by Thomas Frank · November 12, 2017
‘Never has mainstream opinion journalism seemed so inconsequential, so powerless to envision anything useful about our national predicament.’ Photograph: POOL/Reuters
It has been one year since the US slipped through a hole in the space-time continuum and chose as its leader the most unpopular presidential candidate of all time. Every now and then you get a bracing reminder of the crazy that has been transpiring ever since.
One of these came to me while I was flipping through Donald Trump’s 2015 campaign book, Crippled America, the cover of which displays his proud pompadour and the first few pages of which assert that “As for the presidency and the executive branch” – meaning the executive branch of Barack Obama – “the incompetence is beyond belief.”
To recapitulate, that’s Trump calling Obama incompetent. What do you say when confronted with a big-league, flat-out, beyond-belief distortion like that? Do you get all sincere and point out that, no, Obama was actually good at the job and Donald Trump is the incompetent one … that Trump gets all kinds of things wrong and doesn’t know what’s in the constitution and is unaware that the executive has this power and that power and is ignorant of everything else on this-here long, long list of examples extending the entire length of the page?
That’s certainly how the liberal wing of America’s pundit class has dealt with Trump. They have been at it every day for a year now, and the literature of Trump-denunciation they have produced is enormous, a vast Alexandrine library of lamentation and deploring.
Pundits pronounce him dangerous, if not “F*cking Crazy”. They explore the depths of his stupidity. They apologize for him to Muslims. They compile long lists of the man’s falsehoods and misrepresentations. They look to the past and compare him to Hitler, to Mussolini, to Nero and Caligula. They look to the future and try to imagine the exact nature of the apocalypse the dunce will surely precipitate.
They are aghast, almost every one of them, and they compete fiercely with one another to say just how aghast they are. It is a “parade of the aghast”, as an acquaintance calls it, with all the skills of the journalist reduced to a performance of perturbation and disgust.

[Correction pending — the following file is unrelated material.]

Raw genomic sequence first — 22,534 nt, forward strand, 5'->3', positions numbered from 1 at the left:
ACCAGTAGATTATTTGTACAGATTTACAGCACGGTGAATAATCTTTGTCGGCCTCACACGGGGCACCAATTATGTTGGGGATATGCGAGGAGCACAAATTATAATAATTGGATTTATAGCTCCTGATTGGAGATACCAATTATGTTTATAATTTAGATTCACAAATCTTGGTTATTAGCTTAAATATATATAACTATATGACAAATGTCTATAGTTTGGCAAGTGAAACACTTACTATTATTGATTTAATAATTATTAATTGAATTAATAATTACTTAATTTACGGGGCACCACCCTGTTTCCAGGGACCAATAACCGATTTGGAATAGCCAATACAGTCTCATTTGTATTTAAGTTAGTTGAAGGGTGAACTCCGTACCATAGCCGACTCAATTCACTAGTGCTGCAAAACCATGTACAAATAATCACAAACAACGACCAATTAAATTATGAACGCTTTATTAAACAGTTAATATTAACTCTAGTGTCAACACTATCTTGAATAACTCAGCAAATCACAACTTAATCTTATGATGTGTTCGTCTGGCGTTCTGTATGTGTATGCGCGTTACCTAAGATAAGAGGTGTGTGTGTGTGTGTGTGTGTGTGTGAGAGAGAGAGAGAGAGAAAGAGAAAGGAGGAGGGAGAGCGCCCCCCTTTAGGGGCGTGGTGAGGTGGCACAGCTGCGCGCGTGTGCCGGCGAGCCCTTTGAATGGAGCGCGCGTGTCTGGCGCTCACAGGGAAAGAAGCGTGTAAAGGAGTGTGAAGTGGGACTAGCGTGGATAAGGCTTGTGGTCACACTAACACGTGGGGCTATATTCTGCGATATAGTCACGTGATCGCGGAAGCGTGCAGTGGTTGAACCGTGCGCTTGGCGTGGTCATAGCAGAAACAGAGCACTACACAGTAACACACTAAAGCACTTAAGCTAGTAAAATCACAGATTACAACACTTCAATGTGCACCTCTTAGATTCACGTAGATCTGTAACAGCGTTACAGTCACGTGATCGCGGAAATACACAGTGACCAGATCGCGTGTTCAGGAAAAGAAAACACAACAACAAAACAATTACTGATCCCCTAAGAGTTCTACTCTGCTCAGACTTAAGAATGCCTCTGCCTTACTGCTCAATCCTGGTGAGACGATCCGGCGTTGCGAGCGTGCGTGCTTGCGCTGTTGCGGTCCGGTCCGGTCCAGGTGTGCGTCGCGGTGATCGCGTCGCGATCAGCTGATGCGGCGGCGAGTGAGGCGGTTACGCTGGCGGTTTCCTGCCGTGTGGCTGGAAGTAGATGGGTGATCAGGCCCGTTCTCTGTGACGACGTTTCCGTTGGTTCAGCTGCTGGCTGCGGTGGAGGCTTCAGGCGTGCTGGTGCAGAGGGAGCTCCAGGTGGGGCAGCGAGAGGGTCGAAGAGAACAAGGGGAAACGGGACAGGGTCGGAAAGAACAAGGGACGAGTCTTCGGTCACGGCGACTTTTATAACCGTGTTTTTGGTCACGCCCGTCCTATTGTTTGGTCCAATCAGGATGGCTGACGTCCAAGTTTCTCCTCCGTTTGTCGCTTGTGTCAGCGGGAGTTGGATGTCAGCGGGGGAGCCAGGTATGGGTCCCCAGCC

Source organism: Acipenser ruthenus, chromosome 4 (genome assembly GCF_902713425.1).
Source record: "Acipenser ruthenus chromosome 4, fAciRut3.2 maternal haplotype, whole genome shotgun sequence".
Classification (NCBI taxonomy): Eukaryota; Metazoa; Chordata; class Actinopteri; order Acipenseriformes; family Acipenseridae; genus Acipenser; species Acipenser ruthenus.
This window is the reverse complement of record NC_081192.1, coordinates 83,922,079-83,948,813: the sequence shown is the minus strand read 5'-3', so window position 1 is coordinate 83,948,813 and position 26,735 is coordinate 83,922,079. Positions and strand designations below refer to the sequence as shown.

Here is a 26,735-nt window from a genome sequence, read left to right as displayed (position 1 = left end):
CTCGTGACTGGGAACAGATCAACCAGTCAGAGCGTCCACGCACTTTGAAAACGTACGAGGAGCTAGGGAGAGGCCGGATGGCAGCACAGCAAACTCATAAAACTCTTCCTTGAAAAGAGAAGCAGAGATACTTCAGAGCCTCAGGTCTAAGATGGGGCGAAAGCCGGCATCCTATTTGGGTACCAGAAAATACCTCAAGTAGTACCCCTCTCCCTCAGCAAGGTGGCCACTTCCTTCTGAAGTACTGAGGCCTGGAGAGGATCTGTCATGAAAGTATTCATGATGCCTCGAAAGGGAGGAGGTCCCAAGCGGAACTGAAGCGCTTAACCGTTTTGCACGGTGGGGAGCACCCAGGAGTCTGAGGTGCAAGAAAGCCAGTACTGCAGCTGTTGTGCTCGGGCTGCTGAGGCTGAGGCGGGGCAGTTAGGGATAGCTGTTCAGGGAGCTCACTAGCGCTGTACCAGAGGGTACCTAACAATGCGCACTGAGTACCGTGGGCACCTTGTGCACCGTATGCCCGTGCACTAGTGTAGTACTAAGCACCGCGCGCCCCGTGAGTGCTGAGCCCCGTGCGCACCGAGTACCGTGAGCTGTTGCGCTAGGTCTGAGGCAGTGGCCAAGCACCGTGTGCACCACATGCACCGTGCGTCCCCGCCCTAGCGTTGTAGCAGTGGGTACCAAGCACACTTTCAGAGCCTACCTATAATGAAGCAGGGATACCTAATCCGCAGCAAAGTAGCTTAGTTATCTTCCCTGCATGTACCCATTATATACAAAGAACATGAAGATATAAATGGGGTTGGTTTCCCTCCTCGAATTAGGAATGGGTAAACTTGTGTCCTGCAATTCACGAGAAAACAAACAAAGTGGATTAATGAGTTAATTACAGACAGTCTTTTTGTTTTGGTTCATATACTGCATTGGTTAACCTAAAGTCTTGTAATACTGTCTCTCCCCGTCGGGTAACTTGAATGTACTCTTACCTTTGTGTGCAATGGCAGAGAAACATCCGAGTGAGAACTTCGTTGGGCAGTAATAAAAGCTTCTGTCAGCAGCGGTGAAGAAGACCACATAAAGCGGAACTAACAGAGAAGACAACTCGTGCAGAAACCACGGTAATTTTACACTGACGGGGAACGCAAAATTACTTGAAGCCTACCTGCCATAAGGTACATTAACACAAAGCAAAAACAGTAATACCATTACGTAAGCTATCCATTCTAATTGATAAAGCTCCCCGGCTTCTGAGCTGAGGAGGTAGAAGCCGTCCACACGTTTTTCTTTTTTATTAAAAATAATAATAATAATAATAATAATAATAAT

The parade of the aghast is the obverse of the gullible way our pundits usually contemplate American leaders – lionizing them as men of crisis, admiring their gravitas as they go from international summit to emergency bank bailout. And now the buffoon Trump has exposed it all as a fraud.
A solid year of the aghast has been a good thing overall. It’s healthy for the country to have pundits periodically choose to despise our leaders instead of honor them.
But the parade of the aghast is also sharply limited. In the race to depict Trump in the worst possible light, the parade of the aghast conceives his iniquity to be a thing unique and unprecedented.
In certain ways, of course, this is correct: Trump’s incompetence is one-of-a-kind. He is also the first tycoon president, the realization of a long-running Republican dream that has brought with it many unforeseen conflicts of interest and constitutional issues. And if it turns out he colluded with the Russian government during last year’s election, that will make him, shall we say, singular.
Yet in other ways, Trump’s sins are continuous with the last 50 years of our history. His bigotry and racist dog-whistling? Conservatives have been doing that since forever. His vain obsession with ratings, his strutting braggadocio? Welcome to the land of Hollywood and pro wrestling.
His tweeting? The technology is new, but the urge to evade the mainstream media is not. His outreach to working-class voters? His hatred of the press? He lifts those straight from his hero Richard Nixon. His combination of populist style with enrich-the-rich policies? Republicans have been following that recipe since the days of Ronald Reagan. His “wrecking crew” approach to government, which made the cover of Time magazine last week? I myself made the same observation, under the same title, about the administration of George W Bush.
The trends Trump personifies are going to destroy this country one of these days. They’ve already done a hell of a job on the middle class.
But declaring it all so ghastly isn’t going to halt these trends or remove the reprobate from the White House. Waving a piece of paper covered with mean words in Trump’s face won’t make him retreat to his tower in New York. To make him do that you must understand where he comes from, how he operates, why his supporters like him, and how we might coax a few of them away.
The parade of the aghast will have none of that. Strategy is not the goal; a horror-high is. And so its practitioners routinely rail against Trump’s supporters along with Trump himself, imagining themselves beleaguered by a country they no longer understand nor particularly like.
They denounce people who tell the truth about how the Democratic party operates on the grounds that such knowledge is an “obstacle” to anti-Trump efforts.
A year of this stuff, and never has mainstream opinion journalism seemed so inconsequential, so powerless to envision anything useful about our national predicament.
Look at the grand sweep of history: this is an angry, populist age, and with every year – with every little tightening of the inequality index – it grows angrier and more populist still. To the satisfied and comfortable American pundit class, these are alien and deplorable sentiments, and so they fall back on high-decibel moral aghastitude. They scold and they scold and they scold. But if they really want to send Trump and the Republicans packing, they will make an effort to understand.
The Guardian · by Thomas Frank · November 12, 2017